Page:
Monday, August 16, 2010

Odds and ends and Arcade Fire

Mashable looks at the next check-in craze, and as a follow-up to yesterday's Johnson & Johnson post, here's a breakdown of the company's response to the Tylenol scare of the 1980s.

Finally, my friend Dave Copeland, teaching a college PR class in the fall, sends along this nugget about Arcade Fire that deserves a closer look. Seems some of the band's hard-core fans are irked over Arcade Fire's aggressive marketing tactics and sudden commercial success. Frankly, I've never understand why some people don't want the artists they love to succeed. All that matters is the integrity of the product, and the band seems to have taken care of that, at least for now, by owning their own music.

Besides, it seems to me that it's never been easier to stick to your roots and still enjoy a measure of commercial success as a recording artist. Call it the long-tail effect if you want, but it has less to do with the Internet's on-demand inventory than with the democratization of marketing. Relatively few people know how to go about purchasing commercial time on television, or how to effectively target a press release distribution, or how to put on a press junket. But a lot more people know how to put together a good Facebook page, or use Twitter to drive you to their web site, or create a clever YouTube video that ends up in one of those annoying email forwards from your dad.

On the other hand, having Amazon sell your CD for $3.99 can't hurt.

1 comment:

Jenny D said...

The NY Times article is an extremely contrived bit of writing. It might as well have been written months in advance, regardless of how the launch was recieved.

Honestly, the only backlash I'm got a sense of is the one music hacks seem to assume is happening - rather than anything I can actually see. Indeed, the entire basis for the this article appears to be a single stray three-word-tweet.Hmm.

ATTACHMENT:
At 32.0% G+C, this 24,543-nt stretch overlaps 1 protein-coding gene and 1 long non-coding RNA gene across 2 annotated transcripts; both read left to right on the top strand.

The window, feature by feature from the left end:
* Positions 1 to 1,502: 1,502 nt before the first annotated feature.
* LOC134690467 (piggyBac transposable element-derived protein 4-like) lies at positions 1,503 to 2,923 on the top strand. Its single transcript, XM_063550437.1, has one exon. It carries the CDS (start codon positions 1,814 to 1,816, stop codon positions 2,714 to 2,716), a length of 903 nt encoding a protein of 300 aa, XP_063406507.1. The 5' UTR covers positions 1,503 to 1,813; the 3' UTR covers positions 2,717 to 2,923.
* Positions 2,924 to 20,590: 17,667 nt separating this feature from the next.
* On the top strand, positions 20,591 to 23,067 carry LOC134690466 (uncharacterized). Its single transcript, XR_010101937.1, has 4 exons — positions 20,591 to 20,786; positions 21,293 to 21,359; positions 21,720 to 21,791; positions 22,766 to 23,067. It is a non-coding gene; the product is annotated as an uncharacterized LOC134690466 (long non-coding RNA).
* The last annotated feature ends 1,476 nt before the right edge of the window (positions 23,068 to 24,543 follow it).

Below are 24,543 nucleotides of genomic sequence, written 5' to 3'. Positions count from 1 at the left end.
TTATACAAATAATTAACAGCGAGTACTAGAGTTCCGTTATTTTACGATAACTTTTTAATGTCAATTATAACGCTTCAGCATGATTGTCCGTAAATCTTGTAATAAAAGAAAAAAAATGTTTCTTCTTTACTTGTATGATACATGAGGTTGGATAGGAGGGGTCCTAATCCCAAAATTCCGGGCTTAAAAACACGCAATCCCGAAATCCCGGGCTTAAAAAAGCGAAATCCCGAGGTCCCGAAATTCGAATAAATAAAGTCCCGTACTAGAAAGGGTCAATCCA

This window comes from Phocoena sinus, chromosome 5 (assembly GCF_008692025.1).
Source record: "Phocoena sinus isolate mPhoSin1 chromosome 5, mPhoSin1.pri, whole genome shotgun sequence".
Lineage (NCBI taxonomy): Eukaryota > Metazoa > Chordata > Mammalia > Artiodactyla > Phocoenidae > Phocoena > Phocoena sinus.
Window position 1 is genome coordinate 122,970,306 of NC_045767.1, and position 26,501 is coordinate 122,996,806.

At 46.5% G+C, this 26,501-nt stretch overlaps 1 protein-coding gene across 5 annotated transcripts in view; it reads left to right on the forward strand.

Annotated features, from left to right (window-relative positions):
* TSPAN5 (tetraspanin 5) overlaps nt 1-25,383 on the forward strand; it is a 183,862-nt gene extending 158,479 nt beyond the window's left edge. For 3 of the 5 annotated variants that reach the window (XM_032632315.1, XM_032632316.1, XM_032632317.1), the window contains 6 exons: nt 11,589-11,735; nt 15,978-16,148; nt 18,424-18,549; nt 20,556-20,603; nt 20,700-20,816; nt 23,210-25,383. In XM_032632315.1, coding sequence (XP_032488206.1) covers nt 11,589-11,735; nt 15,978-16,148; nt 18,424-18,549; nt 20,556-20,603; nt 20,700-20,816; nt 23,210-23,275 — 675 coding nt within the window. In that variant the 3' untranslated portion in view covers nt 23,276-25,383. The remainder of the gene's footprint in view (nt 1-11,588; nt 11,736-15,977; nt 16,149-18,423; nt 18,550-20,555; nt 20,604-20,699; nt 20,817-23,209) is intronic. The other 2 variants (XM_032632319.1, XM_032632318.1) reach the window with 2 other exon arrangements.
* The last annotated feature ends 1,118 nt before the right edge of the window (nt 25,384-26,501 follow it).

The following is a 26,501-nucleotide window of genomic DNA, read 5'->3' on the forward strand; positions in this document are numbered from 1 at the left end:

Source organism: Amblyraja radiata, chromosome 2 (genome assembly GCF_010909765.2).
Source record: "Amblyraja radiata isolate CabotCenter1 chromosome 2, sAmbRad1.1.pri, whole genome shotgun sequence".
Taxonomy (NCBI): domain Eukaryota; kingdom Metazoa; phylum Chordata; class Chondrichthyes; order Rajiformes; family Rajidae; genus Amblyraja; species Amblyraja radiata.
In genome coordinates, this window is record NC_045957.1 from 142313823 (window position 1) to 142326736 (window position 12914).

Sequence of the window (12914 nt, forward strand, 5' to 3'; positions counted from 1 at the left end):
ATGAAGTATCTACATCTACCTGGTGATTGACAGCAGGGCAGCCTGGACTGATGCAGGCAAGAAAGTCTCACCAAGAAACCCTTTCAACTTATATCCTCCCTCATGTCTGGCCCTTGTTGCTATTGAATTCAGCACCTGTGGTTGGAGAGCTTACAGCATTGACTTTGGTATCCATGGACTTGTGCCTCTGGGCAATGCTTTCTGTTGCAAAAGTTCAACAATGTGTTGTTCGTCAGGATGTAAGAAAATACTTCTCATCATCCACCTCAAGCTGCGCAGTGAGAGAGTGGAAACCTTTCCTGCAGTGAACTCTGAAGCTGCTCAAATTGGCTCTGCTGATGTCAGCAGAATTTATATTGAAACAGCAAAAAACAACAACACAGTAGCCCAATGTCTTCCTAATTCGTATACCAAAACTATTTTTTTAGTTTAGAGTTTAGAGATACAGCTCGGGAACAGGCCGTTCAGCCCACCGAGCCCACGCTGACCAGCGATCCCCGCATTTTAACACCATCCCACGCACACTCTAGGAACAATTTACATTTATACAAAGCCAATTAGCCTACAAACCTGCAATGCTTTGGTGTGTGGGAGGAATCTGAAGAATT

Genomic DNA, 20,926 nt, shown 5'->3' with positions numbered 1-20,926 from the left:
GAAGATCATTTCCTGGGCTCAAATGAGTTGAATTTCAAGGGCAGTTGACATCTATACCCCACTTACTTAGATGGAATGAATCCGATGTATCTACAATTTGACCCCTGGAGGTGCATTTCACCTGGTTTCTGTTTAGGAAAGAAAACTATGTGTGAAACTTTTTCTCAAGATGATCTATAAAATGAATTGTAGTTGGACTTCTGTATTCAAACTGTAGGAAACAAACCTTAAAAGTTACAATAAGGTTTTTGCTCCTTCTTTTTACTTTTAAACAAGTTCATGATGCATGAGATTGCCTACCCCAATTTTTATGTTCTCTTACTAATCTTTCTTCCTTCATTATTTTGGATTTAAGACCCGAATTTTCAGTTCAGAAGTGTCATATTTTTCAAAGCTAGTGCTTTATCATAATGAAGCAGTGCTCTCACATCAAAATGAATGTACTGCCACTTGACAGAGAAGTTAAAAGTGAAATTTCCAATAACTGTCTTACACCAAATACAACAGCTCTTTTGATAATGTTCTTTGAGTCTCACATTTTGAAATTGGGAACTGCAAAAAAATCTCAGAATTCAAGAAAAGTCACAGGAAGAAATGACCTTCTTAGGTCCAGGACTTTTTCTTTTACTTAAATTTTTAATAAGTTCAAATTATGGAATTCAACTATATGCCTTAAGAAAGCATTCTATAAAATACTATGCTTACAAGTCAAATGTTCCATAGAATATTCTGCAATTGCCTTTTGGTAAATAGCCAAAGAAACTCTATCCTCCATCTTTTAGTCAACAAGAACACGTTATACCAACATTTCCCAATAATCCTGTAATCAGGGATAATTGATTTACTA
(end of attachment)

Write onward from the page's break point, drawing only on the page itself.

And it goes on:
As far as I can see, Arcade Fire fans - and indeed, even people who aren't so hot on them - very much see this as a little victory for the oddballs, on their behalf. Arcade Fire, love 'em or hate 'em, are very much the real deal. They loving making music for people, and they love making music people love. They're on a quirky independant label that people like, they rarely compromise on anything that matters, and the've continuously found new ways to reach out to their audience. This campaign had a number of ingenious ideas driving it. It's beyond me why so many journos have gotten so wrapped up in the significance of the 3.99 thing when the synchronised artwork was a far greater innovation, both as a creative means of presenting your music and as a canny and easy way to discouraging filesharing without penalising paying customers with DRM. And that DID cost full price, and plenty of people paid it - something that was lost in all the acres of text putting the whole thing down to the discounted price.

I think this gem of a quote neatly encapsulates the quality of this article for me:

"Ultimately, the most indie thing about Arcade Fire might simply be that it owns its means of production. "

The only indie thing about Arcade Fire is that they're uh, independant. "Indie" used to be more than just a label for an aesthetic, and it feels like a music journalist ought to be aware of it.

This kind of lazy writing really bugs me, and it says more about the worst curses of music journalism than it does about music itself - writing to satisfy an expected narrative, rather than actually organically observing anything.